Clear about their career goals, needs, and wants. Mentoring isn’t therapy where one just rambles aimlessly. mentees are responsible for creating the mentoring agenda, so they must be clear about what they hope to get from mentoring.
Willing to ask for help, show vulnerability, and explore different paths and perspectives. Mentees must be open and receptive to learning and trying new ideas. No mentor wants to advise someone who isn’t open to learning!
Able to seek and accept feedback—even the “constructive” kind—and act upon it.
Be personally responsible and accountable. Mentors want to see movement and growth. If you say you are going to do something, then do it! Sitting on the sidelines in a mentoring relationship is not going to work.
Ready, willing, and able to meet on a regular basis. Relationships take time to develop, so mentees must also be committed to upholding their end of the bargain.
The Mentoring Relationship
A mentoring relationship must be managed and nurtured. It is a joint venture that requires both parties to actively attend to its care and feeding. The chances of creating and sustaining a successful mentoring relationship are enhanced by adopting a few simple best practices:
Design The Alliance. Take the time discuss the structure of the relationship. Both parties need to have a shared understanding of the relationship process. This means discussing and articulating things like:
Contact and response times: Who contacts whom? How? What are acceptable response times?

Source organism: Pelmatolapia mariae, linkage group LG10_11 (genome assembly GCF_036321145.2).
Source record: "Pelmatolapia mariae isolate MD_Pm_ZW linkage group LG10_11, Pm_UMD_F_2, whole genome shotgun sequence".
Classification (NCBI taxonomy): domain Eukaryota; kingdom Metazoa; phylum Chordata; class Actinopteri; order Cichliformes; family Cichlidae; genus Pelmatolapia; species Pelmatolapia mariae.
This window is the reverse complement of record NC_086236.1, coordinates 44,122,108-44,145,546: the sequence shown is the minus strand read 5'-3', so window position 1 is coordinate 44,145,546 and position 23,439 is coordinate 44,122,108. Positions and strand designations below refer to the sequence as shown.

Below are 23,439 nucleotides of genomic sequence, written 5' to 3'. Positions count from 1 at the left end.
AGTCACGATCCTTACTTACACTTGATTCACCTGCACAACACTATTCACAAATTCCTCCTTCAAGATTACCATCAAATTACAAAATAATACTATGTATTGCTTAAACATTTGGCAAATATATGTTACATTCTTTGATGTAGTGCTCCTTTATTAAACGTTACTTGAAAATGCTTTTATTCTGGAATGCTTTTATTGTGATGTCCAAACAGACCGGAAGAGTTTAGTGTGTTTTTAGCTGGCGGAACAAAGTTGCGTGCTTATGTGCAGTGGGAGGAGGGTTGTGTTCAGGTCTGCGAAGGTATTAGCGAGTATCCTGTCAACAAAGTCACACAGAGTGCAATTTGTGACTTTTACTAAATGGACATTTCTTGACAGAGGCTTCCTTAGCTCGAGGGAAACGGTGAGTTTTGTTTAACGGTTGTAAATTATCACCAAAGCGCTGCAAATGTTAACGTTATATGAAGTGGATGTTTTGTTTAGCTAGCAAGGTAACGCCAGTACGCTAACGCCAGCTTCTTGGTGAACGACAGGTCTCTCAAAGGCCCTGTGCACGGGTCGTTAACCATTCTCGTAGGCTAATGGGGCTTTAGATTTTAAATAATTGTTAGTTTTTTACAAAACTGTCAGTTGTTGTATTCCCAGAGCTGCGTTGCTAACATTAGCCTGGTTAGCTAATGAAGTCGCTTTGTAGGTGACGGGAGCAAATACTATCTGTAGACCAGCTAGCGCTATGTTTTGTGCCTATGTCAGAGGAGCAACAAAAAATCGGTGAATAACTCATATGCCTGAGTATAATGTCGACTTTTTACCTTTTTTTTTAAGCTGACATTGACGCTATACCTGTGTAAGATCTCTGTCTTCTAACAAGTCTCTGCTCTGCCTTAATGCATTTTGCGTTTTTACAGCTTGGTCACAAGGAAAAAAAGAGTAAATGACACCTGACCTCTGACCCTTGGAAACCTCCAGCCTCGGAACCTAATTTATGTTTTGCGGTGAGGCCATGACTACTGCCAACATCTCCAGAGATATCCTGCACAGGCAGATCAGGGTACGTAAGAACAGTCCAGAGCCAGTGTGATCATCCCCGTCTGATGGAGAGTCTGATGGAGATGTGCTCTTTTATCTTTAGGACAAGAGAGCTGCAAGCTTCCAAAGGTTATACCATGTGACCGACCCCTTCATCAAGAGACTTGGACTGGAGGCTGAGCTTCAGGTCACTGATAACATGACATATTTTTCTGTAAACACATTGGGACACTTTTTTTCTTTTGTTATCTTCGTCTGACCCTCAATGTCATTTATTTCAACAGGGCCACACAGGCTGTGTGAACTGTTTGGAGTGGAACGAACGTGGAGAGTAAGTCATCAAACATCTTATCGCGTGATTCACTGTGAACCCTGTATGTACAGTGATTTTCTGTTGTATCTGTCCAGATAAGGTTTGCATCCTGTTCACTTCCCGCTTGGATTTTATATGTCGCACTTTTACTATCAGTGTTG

Meetings: Where, when, and how often? Are you meeting in person? On the phone? Virtually?
Confidentiality: What’s shareable and what isn’t?
Focus: What are the parameters of the mentoring? What’s in and out of bounds?
Feedback: What are the expectations around giving and receiving feedback?
Goals and accountability: What would each party want from this experience? How does the mentee want the mentor to hold her accountable? How does the mentor want the mentee to hold her accountable?
Get To Know Each Other.
A mentoring relationship is like any other relationship—it takes time to develop. And like other relationships, it will grow faster and stronger if both parties take the time to get to know each other as people. Resist the temptation to dive head first into career problem solving and advising. Build trust by learning about each other!
Set The Agenda. Both parties need to be clear about the purpose and focus of the mentoring. Additionally, the mentor and mentee should articulate what they hope to get out of the experience.
Reflect And Evaluate. Every few meetings, one (or both) of the parties should ask: “How is this going for you? What’s been helpful? What hasn’t? What could I do differently to make this a more rewarding experience?” As awkward as it may feel, initiating evaluative conversations will keep the relationship working for both of you.
Closeout. If you are part of a formal mentoring relationship or have negotiated a specific number of mentoring meetings, take the time to close out. This is when each party should reflect and appreciate. What was most rewarding? What did you find the most valuable? What are you most grateful for? Mentees and mentors should clearly articulate their appreciation for the other. Be specific about what you learned and gained from the experience.
Mentoring is a great opportunity to deliver a rewarding and potentially life-changing experience for both the mentor and the mentee. It is one of the most important things a person can do to enhance their career and professional life. It takes time and commitment, but it is well worth the effort. Whether you are the mentor or the mentee, it’s a win-win for your career.
Original post can be found here.